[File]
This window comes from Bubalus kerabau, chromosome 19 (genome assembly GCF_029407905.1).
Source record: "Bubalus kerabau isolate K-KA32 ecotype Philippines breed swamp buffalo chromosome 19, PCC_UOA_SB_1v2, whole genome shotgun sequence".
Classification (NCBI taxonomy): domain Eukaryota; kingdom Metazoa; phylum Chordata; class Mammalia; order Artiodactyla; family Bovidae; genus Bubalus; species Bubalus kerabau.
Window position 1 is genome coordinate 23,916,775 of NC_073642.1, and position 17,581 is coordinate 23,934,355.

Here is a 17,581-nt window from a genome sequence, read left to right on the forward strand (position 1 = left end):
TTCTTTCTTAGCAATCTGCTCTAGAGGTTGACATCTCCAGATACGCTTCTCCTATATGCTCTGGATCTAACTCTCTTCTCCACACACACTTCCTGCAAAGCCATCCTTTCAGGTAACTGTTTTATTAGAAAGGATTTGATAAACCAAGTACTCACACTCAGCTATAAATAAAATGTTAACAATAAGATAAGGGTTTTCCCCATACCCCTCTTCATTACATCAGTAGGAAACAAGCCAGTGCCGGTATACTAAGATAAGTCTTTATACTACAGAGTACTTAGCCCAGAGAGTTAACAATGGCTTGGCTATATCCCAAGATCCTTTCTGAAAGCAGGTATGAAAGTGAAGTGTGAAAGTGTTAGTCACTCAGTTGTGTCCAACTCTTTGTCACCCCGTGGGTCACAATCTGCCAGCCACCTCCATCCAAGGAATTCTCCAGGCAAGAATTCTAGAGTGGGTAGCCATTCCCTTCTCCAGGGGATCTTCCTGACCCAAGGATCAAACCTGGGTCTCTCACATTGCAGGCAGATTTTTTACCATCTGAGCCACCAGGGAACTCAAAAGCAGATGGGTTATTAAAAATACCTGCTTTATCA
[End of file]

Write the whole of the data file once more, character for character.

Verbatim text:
This window comes from Bubalus kerabau, chromosome 19 (genome assembly GCF_029407905.1).
Source record: "Bubalus kerabau isolate K-KA32 ecotype Philippines breed swamp buffalo chromosome 19, PCC_UOA_SB_1v2, whole genome shotgun sequence".
Classification (NCBI taxonomy): domain Eukaryota; kingdom Metazoa; phylum Chordata; class Mammalia; order Artiodactyla; family Bovidae; genus Bubalus; species Bubalus kerabau.
Window position 1 is genome coordinate 23,916,775 of NC_073642.1, and position 17,581 is coordinate 23,934,355.

Here is a 17,581-nt window from a genome sequence, read left to right on the forward strand (position 1 = left end):
TTCTTTCTTAGCAATCTGCTCTAGAGGTTGACATCTCCAGATACGCTTCTCCTATATGCTCTGGATCTAACTCTCTTCTCCACACACACTTCCTGCAAAGCCATCCTTTCAGGTAACTGTTTTATTAGAAAGGATTTGATAAACCAAGTACTCACACTCAGCTATAAATAAAATGTTAACAATAAGATAAGGGTTTTCCCCATACCCCTCTTCATTACATCAGTAGGAAACAAGCCAGTGCCGGTATACTAAGATAAGTCTTTATACTACAGAGTACTTAGCCCAGAGAGTTAACAATGGCTTGGCTATATCCCAAGATCCTTTCTGAAAGCAGGTATGAAAGTGAAGTGTGAAAGTGTTAGTCACTCAGTTGTGTCCAACTCTTTGTCACCCCGTGGGTCACAATCTGCCAGCCACCTCCATCCAAGGAATTCTCCAGGCAAGAATTCTAGAGTGGGTAGCCATTCCCTTCTCCAGGGGATCTTCCTGACCCAAGGATCAAACCTGGGTCTCTCACATTGCAGGCAGATTTTTTACCATCTGAGCCACCAGGGAACTCAAAAGCAGATGGGTTATTAAAAATACCTGCTTTATCA